Today, non-isolated point-of-load (niPOL) dc-dc converter modules have advanced to a point where they are a common component on almost every circuit board in the proximity of the load. To meet the needs of constantly shrinking board space and increasing demand for higher efficiency, these devices have evolved to encapsulate magnetics, power semiconductor ICs, MOSFETs, and passive components inside the same miniature housing.
Suppliers are calling them power-supplies-in-a-package, or PSiPs. With an integrated inductor in a PSiP or without an inductor as a power-supply-on-a-chip (PwrSOC), these high-density integrated devices have enabled distributed power architecture (DPA) designs and dramatically reduced the overall power board space requirements.
Traditionally, a DPA system converts an incoming ac to a dc bus, which in turn powers independent isolated dc-dc converters used to drive the output loads. Although this method generates higher overall efficiency due to single-stage conversion for each output rail, it results in higher costs and takes up significantly more board space.
The problem gets worse when the number of IC loads increases on a board (CPUs, DSPs, FPGAs, logic, memory), a common scenario in modern systems. By converting the DPA’s high dc bus voltage (48 V or higher) down to an intermediate level (8 to 12 V) that is adequate to drive a number of narrow-range niPOLs, the intermediate bus architecture (IBA) overcomes the limitations of traditional DPA schemes.
In an IBA scheme, each niPOL then operates from the intermediate bus voltage and produces the desired regulated output voltages for each IC load on the circuit board. While the IBA reduces board area and cost compared to a traditional DPA system, the duplication of conversions reduces overall efficiency. As a result, it is unable to fully exploit the size and efficiency advantages of niPOLs.
A more ideal power solution would be to blend the niPOL’s compact size with the built-in isolation of an isolated dc-dc converter. For example, in a typical communications line card, the galvanic isolation required for the dc-dc converter is usually offered by the intermediate bus converter (IBC) stepping 48 V down to 12 V, followed by a number of niPOLs.
Now, replacing niPOLs with isolated POLs or iPOLs in similar PSiPs could eliminate the IBC altogether. The end result would be the overall efficiency of a true DPA with the space and cost advantages of the IBA. In other words, utilizing iPOLs in distributed design can bring the best of both DPA and IBA schemes in a single, more efficient architecture.
In essence, the use of iPOLs offers the opportunity to design a truer DPA system that doesn’t rely on a centralized power source like an IBC. In other words, an iPOL enables a more “ideal” point-of-load solution.
Take, for example, an automated test equipment (ATE) system where isolation is a key requirement. In this application, an iPOL could concurrently provide isolation, conversion, and regulation directly at the test head (or load). Aside from realizing higher efficiency and smaller board space due to a reduction in power conversion stages, the iPOL also enables routing of higher voltage on the circuit board. Busing a higher voltage lowers IR losses, which ultimately translates into higher efficiency.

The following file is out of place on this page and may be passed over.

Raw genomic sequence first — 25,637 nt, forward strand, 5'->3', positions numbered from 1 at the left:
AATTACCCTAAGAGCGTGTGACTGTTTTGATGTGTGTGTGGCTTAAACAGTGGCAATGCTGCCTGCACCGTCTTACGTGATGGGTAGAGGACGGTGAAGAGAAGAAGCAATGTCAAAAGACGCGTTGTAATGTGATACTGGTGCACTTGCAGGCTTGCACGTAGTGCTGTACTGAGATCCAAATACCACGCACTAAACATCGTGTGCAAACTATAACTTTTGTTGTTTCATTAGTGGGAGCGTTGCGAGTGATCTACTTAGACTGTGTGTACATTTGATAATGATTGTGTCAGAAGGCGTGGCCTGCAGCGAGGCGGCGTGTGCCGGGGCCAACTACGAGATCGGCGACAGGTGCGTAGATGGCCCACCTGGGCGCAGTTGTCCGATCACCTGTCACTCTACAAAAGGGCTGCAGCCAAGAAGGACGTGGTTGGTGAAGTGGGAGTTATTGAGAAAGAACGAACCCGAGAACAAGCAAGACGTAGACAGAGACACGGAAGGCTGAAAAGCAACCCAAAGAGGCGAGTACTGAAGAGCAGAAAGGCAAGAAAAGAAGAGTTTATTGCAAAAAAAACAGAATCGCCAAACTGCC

However, the design and construction of an iPOL package similar in form factor to a niPOL PSiP comes with many challenges and added complexities. Development of this type of iPOL design requires attention to the controller technology, isolated transformer (integrated within the package), MOSFETs, and packaging.
In fact, accomplishing such a task requires system-level understanding with the ability to achieve an optimal balance between size, power density, packaging, thermal management, and the integrated power-supply topology that works optimally with the semiconductor switching controller. This expertise typically requires a blend of traditional brick design and advanced IC design technologies.
Traditional brick designs have made strides in reducing open-frame or brick-type supplies, but most have not been able to achieve the density and IC-like packaging that an engineer would expect in an iPOL. Hence, the packaging advances on the isolated front have lagged that of niPOLs.
From half-brick to smaller quarter- and eighth-brick sizes, designers have cut the size to a sixteenth-brick form factor. But, by comparison, the sixteenth brick is still two to three times larger than a high-performance semiconductor IC-like package used for niPOL devices. From an IC approach, we have seen limited evidence of an integrated, isolation transformer of any significant power level.
Needless to say, iPOLs do exist and continue to improve to deliver increasing performance and/or power density. Just as suppliers have continued to advance niPOLs to deliver them in semiconductor packages, the efficiency, density, and cost performance of iPOL dc-dc converters will also continue to improve, further increasing their use in power designs. Ultimately, I can envision iPOLs in niPOL-like dense packages to completely alter the traditional way of doing distributed power designs.
Consequently, when it comes to cost, board space, and efficiency, we know that the use of niPOLs alone in IBA architecture cannot guarantee the most efficient solution. Consideration should be given to blending the attributes of DPA and IBA and deploying IBCs, niPOLs, and iPOLs in a combination. This design approach allows for greater flexibility, power density, and efficiency not possible with traditional DPA schemes of IBCs and niPOLs alone.